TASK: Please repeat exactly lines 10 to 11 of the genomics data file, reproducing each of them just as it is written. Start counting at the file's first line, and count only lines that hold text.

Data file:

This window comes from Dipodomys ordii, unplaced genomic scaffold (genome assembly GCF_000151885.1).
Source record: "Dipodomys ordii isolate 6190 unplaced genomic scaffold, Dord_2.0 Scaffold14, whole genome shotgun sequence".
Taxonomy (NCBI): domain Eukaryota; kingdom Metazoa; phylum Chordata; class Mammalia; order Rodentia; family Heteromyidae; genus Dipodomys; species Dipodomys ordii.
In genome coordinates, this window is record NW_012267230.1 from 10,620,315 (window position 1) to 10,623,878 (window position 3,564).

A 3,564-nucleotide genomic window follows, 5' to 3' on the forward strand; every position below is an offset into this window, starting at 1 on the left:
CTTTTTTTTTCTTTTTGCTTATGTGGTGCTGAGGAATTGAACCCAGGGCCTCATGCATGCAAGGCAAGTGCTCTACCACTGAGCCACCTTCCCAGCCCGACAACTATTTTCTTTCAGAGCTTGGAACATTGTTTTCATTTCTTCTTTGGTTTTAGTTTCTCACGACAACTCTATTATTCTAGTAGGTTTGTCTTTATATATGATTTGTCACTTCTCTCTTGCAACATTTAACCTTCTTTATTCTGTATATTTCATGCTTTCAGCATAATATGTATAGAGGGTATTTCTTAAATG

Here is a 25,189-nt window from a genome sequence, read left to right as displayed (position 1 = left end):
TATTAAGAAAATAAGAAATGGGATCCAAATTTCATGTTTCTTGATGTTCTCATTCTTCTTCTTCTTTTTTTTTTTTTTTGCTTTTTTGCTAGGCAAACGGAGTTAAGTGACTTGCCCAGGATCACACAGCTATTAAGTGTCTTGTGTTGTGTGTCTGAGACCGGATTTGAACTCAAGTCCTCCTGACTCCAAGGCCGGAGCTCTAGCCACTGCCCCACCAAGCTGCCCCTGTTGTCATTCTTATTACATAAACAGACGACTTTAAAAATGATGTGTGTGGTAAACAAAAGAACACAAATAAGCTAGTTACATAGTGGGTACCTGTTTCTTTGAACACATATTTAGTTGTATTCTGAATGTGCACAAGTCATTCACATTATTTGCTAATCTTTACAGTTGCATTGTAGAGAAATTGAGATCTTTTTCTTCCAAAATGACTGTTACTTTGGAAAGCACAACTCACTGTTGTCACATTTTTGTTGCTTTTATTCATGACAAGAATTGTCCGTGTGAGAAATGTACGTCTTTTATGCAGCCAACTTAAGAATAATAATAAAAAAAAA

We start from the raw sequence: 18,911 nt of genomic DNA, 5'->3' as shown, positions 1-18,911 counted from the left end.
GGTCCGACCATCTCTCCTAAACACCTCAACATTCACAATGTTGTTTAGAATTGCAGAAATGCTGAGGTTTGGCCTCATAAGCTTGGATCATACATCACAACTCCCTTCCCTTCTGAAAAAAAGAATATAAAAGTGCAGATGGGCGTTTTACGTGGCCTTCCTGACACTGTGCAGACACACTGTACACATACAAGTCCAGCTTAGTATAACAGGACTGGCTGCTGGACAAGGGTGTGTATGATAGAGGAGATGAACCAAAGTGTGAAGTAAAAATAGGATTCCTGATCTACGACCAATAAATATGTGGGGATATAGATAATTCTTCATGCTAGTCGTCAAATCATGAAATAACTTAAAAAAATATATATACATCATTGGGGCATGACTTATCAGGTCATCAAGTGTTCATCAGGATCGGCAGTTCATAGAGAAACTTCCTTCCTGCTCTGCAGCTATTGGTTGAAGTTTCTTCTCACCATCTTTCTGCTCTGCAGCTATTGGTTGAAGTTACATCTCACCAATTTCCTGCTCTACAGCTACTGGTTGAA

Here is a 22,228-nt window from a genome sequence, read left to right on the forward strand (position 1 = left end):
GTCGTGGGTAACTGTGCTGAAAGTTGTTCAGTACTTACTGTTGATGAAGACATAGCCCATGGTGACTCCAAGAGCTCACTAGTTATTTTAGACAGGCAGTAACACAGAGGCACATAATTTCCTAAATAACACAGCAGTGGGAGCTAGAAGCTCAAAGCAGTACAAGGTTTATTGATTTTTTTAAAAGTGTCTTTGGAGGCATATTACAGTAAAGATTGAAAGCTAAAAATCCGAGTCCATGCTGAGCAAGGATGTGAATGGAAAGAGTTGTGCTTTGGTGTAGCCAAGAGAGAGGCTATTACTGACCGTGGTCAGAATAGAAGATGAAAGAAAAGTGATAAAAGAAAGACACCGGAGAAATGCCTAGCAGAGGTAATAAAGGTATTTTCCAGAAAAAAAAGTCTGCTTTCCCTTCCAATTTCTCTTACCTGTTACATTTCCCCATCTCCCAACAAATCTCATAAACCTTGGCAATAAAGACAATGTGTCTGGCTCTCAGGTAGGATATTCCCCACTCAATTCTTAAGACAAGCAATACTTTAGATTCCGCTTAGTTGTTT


GGTCCGACCATCTCTCCTAAACACCTCAACATTCACAATGTTGTTTAGAATTGCAGAAATGCTGAGGTTTGGCCTCATAAGCTTGGATCATACATCACAACTCCCTTCCCTTCTGAAAAAAAGAATATAAAAGTGCAGATGGGCGTTTTACGTGGCCTTCCTGACACTGTGCAGACACACTGTACACATACAAGTCCAGCTTAGTATAACAGGACTGGCTGCTGGACAAGGGTGTGTATGATAGAGGAGATGAACCAAAGTGTGAAGTAAAAATAGGATTCCTGATCTACGACCAATAAATATGTGGGGATATAGATAATTCTTCATGCTAGTCGTCAAATCATGAAATAACTTAAAAAAATATATATACATCATTGGGGCATGACTTATCAGGTCATCAAGTGTTCATCAGGATCGGCAGTTCATAGAGAAACTTCCTTCCTGCTCTGCAGCTATTGGTTGAAGTTTCTTCTCACCATCTTTCTGCTCTGCAGCTATTGGTTGAAGTTACATCTCACCAATTTCCTGCTCTACAGCTACTGGTTGAA

Here is a 22,228-nt window from a genome sequence, read left to right on the forward strand (position 1 = left end):